Colombara, D., Peter, L. M., Rogers, K. D. and Hutchings, K., 2012. Thermochemical and kinetic aspects of the sulfurization of Cu-Sb and Cu-Bi thin films. Journal of Solid State Chemistry, 186, pp. 36-46.
CuSbS2 and Cu3BiS3 are being investigated as part of a search for new absorber materials for photovoltaic devices. Thin films of these chalcogenides were produced by conversion of stacked and co-electroplated metal precursor layers in the presence of elemental sulfur vapour. Ex-situ XRD and SEM/EDS analyses of the processed samples were employed to study the reaction sequence with the aim of achieving compact layer morphologies. A new "Time-Temperature-Reaction" (TTR) diagram and modified Pilling-Bedworth coefficients have been introduced for the description and interpretation of the reaction kinetics. For equal processing times, the minimum temperature required for CuSbS2 to appear is substantially lower than for Cu3BiS3, suggesting that interdiffusion across the interfaces between the binary sulfides is a key step in the formation of the ternary compounds. The effects of the heating rate and sulfur partial pressure on the phase evolution as well as the potential losses of Sb and Bi during the processes have been investigated experimentally and the results related to the equilibrium pressure diagrams obtained via thermochemical computation. 2011 Elsevier Inc. All rights reserved.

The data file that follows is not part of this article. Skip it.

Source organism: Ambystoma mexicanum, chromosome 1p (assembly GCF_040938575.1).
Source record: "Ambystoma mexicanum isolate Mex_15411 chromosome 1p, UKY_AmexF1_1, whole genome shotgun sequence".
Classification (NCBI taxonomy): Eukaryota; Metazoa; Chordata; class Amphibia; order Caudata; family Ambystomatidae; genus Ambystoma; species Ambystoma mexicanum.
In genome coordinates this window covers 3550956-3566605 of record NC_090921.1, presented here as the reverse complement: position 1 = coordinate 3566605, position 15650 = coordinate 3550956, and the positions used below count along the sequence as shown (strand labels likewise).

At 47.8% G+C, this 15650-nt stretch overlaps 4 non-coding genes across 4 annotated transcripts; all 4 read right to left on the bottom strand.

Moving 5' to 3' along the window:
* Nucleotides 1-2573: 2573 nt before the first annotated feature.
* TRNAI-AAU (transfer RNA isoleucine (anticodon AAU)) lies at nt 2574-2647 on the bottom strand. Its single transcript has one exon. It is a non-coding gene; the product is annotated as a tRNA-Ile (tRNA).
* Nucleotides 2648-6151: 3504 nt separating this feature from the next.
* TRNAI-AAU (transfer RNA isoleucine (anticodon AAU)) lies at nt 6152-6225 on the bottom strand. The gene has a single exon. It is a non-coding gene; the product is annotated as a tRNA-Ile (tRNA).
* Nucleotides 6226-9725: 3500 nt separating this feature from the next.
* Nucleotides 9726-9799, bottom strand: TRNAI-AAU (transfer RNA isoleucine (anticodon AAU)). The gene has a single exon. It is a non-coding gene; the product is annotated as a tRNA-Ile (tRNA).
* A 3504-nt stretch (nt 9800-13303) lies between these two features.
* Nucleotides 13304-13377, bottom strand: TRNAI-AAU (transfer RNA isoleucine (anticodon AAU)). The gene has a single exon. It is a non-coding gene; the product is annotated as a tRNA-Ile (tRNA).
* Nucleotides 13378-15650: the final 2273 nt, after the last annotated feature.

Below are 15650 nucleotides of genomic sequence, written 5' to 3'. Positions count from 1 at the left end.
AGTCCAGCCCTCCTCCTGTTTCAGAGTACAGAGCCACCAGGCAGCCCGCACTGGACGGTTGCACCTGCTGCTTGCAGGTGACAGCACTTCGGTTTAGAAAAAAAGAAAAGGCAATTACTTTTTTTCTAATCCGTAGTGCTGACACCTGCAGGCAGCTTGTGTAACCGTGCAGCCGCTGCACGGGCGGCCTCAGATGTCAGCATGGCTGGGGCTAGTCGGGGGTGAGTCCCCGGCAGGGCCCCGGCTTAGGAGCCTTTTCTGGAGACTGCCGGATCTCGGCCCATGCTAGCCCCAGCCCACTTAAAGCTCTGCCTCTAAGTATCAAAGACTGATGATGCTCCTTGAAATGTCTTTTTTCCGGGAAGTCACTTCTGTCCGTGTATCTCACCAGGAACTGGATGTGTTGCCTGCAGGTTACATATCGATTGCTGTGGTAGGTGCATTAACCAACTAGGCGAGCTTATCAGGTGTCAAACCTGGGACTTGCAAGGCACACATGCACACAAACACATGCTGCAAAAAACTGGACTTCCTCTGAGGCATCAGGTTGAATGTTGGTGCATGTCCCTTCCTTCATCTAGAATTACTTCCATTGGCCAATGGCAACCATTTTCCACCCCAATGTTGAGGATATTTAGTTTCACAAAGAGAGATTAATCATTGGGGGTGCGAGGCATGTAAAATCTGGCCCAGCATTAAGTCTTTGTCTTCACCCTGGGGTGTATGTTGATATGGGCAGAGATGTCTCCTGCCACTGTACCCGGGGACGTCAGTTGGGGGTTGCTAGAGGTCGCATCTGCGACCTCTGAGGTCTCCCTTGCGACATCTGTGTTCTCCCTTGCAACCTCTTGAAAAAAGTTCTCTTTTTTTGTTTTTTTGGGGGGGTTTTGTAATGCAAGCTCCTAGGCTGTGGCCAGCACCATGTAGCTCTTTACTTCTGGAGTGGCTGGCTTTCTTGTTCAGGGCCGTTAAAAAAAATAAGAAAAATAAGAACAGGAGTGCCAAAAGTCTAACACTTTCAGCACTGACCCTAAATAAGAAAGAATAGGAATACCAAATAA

|Item Type ||Articles|
|Creators||Colombara, D., Peter, L. M., Rogers, K. D. and Hutchings, K.|
|Departments||Faculty of Science > Chemistry|
|Publisher Statement||Colombara_JSSC_2012_186_36.pdf: NOTICE: this is the author’s version of a work that was accepted for publication in Journal of Solid State Chemistry. Changes resulting from the publishing process, such as peer review, editing, corrections, structural formatting, and other quality control mechanisms may not be reflected in this document. Changes may have been made to this work since it was submitted for publication. A definitive version was subsequently published in Journal of Solid State Chemistry, vol 186, 2012, DOI 10.1016/j.jssc.2011.11.025|
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